Webster :P wrote:Discussion on resistance of connectors is interesting but means nothing to me without any figures. What’s the resistance range of a typical Molex connection? What is the typical volt drop across that connection at, say, 10A? Without this information one cannot gauge if resistance in connectors is of any significance or not.


Such a discussion would also be hard to have and still keep the article concise. You ask, what's the voltage drop at the connection at 10A? What gage wire? What kind of connector? How long is the wire leading up to the connector? It's a valid concern, but the article is written more from a standpoint of "be mindful of the resistance the modular connector creates" and not "this is how much resistance a modular connector creates."

Personally, I use a modular power supply. I am "mindful" of it. I do not try to persuade people away from it, but I don't pretend that there isn't a potential for problems.
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Postby Twisty » Mon Jul 03, 2006 4:24 am

Thanks for the reply. I apologise my post was a bit bitchy, it was a 2am 'I cant get to sleep post'.

I feel sorry for you guys on 115V supplies, it must take minutes to boil a kettle :P

The resistance of connectors issue is a matter of some interest to me, and I dont have the equipment to measure the contact resistance with any accuracy. When I am making my own connectors I usually solder the wire onto the connector , opposed to the dry compression joints commonly found on PSU connectors. I wonder if this has a significant effect, as if one has a modular PSU there are effectively 4 or 5 dry contact points in the conduction path.
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Postby jonnyGURU » Mon Jul 03, 2006 5:13 am

I would say the solder is definitely the way to go, but then you still have the resistance of the male to female coupling.

One time I did an experiment with an ATE to see what resistance was added due to a "modular" connection.

If I remember correctly, I went from a 0 to 20A load and only lost .1A. But pair that .1A with the decline you typically get with an average power supply and you could end up with a 3% or more drop.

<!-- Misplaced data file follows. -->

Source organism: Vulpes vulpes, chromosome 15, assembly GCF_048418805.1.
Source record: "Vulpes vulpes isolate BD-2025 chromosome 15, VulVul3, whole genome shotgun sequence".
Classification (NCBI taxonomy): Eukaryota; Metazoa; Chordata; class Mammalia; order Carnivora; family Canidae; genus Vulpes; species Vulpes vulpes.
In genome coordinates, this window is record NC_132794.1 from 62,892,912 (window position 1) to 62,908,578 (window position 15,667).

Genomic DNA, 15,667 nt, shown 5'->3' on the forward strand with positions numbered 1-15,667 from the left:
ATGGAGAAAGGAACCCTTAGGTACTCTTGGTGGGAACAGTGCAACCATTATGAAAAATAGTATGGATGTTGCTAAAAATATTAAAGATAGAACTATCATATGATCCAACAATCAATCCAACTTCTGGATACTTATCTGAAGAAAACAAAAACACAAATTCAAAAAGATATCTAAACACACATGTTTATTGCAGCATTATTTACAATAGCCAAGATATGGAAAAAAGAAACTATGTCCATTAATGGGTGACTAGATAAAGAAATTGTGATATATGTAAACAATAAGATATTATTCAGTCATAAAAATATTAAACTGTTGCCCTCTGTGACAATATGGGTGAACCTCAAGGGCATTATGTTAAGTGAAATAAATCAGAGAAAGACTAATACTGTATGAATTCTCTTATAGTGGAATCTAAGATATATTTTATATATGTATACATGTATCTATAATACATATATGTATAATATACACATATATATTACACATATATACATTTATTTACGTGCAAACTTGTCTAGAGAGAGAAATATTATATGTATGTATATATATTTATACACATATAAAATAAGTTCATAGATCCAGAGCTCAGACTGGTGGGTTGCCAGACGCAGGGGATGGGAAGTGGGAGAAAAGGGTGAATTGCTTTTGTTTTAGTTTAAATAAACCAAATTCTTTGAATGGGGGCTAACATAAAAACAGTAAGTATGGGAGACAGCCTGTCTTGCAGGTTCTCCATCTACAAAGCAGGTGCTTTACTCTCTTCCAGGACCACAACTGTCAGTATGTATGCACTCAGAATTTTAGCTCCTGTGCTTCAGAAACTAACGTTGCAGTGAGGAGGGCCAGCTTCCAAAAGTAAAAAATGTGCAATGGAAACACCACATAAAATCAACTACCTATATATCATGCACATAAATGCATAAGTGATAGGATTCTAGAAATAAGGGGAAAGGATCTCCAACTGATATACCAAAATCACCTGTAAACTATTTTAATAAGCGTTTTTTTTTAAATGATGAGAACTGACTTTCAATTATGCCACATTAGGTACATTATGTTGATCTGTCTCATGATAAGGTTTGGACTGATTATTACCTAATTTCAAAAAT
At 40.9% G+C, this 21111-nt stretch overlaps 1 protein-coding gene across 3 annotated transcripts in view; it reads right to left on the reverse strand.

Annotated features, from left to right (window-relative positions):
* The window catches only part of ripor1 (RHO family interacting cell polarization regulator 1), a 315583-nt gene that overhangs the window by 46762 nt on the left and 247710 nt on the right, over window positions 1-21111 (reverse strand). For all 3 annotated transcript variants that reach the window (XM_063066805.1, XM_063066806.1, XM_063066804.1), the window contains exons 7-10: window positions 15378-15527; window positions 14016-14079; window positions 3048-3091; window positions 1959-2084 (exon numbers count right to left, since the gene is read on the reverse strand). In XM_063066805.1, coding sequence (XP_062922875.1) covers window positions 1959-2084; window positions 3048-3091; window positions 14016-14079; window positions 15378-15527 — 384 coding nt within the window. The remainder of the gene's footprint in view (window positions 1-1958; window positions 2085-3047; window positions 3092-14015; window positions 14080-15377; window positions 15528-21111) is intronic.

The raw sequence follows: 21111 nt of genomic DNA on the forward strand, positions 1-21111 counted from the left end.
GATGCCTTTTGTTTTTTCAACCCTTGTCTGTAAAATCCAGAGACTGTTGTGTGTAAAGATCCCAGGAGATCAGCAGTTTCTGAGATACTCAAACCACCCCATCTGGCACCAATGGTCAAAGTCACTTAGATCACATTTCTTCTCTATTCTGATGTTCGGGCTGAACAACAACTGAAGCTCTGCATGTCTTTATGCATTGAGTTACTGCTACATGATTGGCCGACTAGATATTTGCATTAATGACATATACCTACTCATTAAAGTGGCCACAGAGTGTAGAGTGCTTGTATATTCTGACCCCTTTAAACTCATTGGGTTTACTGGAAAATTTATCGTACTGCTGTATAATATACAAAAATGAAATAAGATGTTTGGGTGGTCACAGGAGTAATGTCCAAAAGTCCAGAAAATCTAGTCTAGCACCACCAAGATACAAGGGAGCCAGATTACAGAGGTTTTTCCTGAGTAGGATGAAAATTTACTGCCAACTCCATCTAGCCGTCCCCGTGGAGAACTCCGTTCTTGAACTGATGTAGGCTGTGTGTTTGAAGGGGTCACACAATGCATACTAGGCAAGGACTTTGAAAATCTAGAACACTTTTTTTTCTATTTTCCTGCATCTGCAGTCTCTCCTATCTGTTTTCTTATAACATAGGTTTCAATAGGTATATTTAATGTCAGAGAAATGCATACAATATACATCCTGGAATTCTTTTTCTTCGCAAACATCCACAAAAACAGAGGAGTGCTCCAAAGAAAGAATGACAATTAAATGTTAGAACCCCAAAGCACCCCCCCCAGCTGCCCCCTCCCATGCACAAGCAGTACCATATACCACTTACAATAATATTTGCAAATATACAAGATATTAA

The thing that REALLY matters is when people throw a modular PSU in their rig is to double check the connectors on the PSU side before putting the side panel back on. Too often I see people plug everything in, slap the side panel on and fire things up without even double checking that everything is secure on the PSU. :(
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Postby Twisty » Mon Jul 03, 2006 7:53 am

jonnyGURU wrote:One time I did an experiment with an ATE to see what resistance was added due to a "modular" connection.

If I remember correctly, I went from a 0 to 20A load and only lost .1A. But pair that .1A with the decline you typically get with an average power supply and you could end up with a 3% or more drop.


I assume you mean a .1V drop across the connector, as you cant lose current (Kirchoffs current law) unless your connector is radioactive! Still 0.1V at 20A will result in a 2W power loss to heat.

The thing that REALLY matters is when people throw a modular PSU in their rig is to double check the connectors on the PSU side before putting the side panel back on. Too often I see people plug everything in, slap the side panel on and fire things up without even double checking that everything is secure on the PSU. :(


I have seen fried lappy power connectors due to only being half plugged in. It surprises me a little that no modular PSU designs have used a more updated socket at the PSU end with a more secure engagement.
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Postby jonnyGURU » Tue Jul 04, 2006 6:18 pm

Webster :P wrote:
jonnyGURU wrote:One time I did an experiment with an ATE to see what resistance was added due to a "modular" connection.

If I remember correctly, I went from a 0 to 20A load and only lost .1A. But pair that .1A with the decline you typically get with an average power supply and you could end up with a 3% or more drop.


I assume you mean a .1V drop across the connector, as you cant lose current (Kirchoffs current law) unless your connector is radioactive! Still 0.1V at 20A will result in a 2W power loss to heat.


LOL! Yeah. I meant .1V. Not .1A. :D

Webster :P wrote:
jonnyGURU wrote:The thing that REALLY matters is when people throw a modular PSU in their rig is to double check the connectors on the PSU side before putting the side panel back on. Too often I see people plug everything in, slap the side panel on and fire things up without even double checking that everything is secure on the PSU. :(


I have seen fried lappy power connectors due to only being half plugged in. It surprises me a little that no modular PSU designs have used a more updated socket at the PSU end with a more secure engagement.


Yeah... Hiper had a good idea with the BNC connectors, but then screwed that up by reducing two ground leads to one wire, one connector. Super Flower seems to have a similar design and I hope (for their sake) they implemented it correctly, but their power supplies can be a little "weak."